In any case, I was confident that I was good to go at this point.  Mom stuck around until Thursday, though, because we all thought it made sense for her to stay with me for a preexisting engagement with a high school friend of hers who lived near Annapolis.  Rather than meeting halfway between Annapolis and Stuarts Draft (i.e. around Front Royal), we just came to Annapolis.  So that worked out.

Then after Mom left, I was pretty good to go.  I took the bus to work one day so that I could participate in the then-ongoing pick.  I also went down into DC and had lunch with some former coworkers from Food & Water Watch.  Amusing was when one person saw me in the office and said hello like it was nothing, and then did a double take.  After all, I hadn’t worked there in more than two years.  All in all, we had fun.  I also did some grocery shopping at Trader Joe’s on 14th Street while I was down that way, and then took the bus home.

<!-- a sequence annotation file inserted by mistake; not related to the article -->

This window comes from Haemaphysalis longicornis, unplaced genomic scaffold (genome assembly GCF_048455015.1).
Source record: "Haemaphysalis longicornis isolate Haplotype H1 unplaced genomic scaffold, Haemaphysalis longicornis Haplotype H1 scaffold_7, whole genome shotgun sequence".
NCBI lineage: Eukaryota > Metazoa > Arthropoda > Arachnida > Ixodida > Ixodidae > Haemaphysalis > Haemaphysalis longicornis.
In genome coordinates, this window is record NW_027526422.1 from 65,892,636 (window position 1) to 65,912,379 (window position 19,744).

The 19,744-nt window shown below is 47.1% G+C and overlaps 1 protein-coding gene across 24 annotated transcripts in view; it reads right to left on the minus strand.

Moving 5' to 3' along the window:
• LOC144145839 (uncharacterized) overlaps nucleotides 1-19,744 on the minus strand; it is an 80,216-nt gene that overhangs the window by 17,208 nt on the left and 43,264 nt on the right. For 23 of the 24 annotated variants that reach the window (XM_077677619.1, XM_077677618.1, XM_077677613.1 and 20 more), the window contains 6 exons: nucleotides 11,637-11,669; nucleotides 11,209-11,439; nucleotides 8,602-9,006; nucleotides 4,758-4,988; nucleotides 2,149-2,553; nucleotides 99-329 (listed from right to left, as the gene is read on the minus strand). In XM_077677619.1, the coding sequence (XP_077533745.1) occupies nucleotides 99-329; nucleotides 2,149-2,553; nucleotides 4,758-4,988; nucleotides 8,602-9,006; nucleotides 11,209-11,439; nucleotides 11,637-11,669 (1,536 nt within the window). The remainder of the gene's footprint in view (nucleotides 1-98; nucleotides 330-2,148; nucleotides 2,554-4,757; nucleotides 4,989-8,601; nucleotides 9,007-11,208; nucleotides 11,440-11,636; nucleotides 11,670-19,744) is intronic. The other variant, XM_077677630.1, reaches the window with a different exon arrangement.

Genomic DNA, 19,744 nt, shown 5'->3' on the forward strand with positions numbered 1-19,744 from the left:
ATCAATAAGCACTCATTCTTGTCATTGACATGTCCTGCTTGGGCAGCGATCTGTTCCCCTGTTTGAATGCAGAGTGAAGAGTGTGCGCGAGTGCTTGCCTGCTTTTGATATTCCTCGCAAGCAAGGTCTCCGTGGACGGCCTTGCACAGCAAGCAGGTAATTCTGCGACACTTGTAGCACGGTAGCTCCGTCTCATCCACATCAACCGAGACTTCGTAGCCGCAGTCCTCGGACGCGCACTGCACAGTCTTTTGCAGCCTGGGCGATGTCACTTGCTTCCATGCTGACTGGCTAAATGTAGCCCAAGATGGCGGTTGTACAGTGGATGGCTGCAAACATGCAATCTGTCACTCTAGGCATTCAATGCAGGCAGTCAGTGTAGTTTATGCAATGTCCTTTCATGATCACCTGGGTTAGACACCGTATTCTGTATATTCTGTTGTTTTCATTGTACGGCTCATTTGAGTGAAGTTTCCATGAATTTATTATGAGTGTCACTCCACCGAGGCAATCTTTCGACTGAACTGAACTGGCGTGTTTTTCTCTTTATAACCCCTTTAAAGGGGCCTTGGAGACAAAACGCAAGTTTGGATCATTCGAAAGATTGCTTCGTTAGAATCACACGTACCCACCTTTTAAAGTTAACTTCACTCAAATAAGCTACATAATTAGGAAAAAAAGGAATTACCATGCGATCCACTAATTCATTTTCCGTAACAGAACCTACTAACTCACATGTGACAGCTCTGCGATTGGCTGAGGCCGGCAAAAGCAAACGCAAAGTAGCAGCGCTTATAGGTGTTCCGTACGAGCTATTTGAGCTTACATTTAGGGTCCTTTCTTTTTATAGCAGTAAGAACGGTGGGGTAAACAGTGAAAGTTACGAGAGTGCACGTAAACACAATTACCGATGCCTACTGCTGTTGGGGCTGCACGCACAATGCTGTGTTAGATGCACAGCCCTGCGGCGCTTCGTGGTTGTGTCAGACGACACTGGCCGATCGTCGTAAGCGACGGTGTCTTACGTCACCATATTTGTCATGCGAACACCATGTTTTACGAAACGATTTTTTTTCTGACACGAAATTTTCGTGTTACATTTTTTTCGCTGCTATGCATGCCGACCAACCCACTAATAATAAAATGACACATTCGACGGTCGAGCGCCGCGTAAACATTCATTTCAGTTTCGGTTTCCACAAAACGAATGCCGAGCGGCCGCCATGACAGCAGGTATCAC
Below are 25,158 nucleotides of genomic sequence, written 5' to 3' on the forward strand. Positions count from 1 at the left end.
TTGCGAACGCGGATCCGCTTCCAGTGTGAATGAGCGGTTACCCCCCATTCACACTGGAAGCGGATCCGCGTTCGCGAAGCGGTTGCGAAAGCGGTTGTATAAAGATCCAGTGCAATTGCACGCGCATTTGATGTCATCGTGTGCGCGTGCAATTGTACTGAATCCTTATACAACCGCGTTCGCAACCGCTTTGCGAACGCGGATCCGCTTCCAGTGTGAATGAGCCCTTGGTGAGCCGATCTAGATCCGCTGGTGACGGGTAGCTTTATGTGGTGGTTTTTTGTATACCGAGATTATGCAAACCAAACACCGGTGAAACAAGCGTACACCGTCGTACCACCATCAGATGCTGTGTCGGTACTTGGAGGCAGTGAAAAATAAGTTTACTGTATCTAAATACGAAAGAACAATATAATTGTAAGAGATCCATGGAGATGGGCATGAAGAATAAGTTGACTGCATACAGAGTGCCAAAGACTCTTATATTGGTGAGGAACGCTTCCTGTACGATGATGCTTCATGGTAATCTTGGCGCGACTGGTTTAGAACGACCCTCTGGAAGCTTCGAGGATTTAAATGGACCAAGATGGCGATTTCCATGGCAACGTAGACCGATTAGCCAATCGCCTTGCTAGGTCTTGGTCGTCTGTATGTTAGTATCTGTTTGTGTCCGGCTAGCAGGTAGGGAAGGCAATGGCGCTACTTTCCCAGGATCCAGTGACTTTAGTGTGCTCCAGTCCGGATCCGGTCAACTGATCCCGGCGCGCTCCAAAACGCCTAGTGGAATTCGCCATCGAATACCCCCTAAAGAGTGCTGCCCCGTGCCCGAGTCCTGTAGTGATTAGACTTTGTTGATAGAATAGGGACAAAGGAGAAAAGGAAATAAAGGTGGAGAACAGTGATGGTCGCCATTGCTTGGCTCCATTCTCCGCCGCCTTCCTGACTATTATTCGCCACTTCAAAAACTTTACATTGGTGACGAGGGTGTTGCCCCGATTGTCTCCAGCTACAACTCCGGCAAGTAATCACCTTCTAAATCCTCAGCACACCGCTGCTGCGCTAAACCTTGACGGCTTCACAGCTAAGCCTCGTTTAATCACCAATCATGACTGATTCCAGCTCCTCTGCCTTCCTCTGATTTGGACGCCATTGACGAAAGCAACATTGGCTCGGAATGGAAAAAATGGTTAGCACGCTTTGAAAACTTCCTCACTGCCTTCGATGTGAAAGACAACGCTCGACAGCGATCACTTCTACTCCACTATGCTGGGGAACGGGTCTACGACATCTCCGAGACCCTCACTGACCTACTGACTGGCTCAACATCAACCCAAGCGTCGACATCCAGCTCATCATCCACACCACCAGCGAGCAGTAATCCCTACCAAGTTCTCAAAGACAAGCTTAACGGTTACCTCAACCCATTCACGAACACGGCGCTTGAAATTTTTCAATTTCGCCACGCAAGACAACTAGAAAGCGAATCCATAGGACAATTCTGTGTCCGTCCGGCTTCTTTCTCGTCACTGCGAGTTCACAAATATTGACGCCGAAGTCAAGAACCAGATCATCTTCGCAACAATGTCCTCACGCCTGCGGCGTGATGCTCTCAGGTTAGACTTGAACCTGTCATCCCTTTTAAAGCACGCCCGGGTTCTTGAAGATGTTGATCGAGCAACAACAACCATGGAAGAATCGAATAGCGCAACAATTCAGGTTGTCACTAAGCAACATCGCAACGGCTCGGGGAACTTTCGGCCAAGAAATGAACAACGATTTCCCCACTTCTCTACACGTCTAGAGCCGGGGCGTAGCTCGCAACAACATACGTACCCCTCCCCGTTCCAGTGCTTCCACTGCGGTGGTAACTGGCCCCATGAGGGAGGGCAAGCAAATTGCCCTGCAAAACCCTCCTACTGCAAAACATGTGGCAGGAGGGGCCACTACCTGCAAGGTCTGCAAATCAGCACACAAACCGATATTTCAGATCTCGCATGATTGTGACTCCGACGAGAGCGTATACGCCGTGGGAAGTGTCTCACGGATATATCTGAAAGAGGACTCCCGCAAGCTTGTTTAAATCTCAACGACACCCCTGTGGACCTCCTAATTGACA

I also hung out with Elyse on a number of days.  I’m thankful that her parents were so accommodating, because she and I had a lot of fun on those days.  Normally, the arrangement is that she finds her way down here (she lives in Ellicott City), which she typically does via public transportation, and I’ll take her back.  With my being unable to drive, her parents came down to get her at the end of the day whenever we got together.  Her birthday came during this period, and so we went railfanning.  Then when we got home, I cooked some sort of birthday dinner, consisting of hamburgers, vegan mac and cheese (Elyse can’t do dairy), and “brownie bites”.  Not a bad time.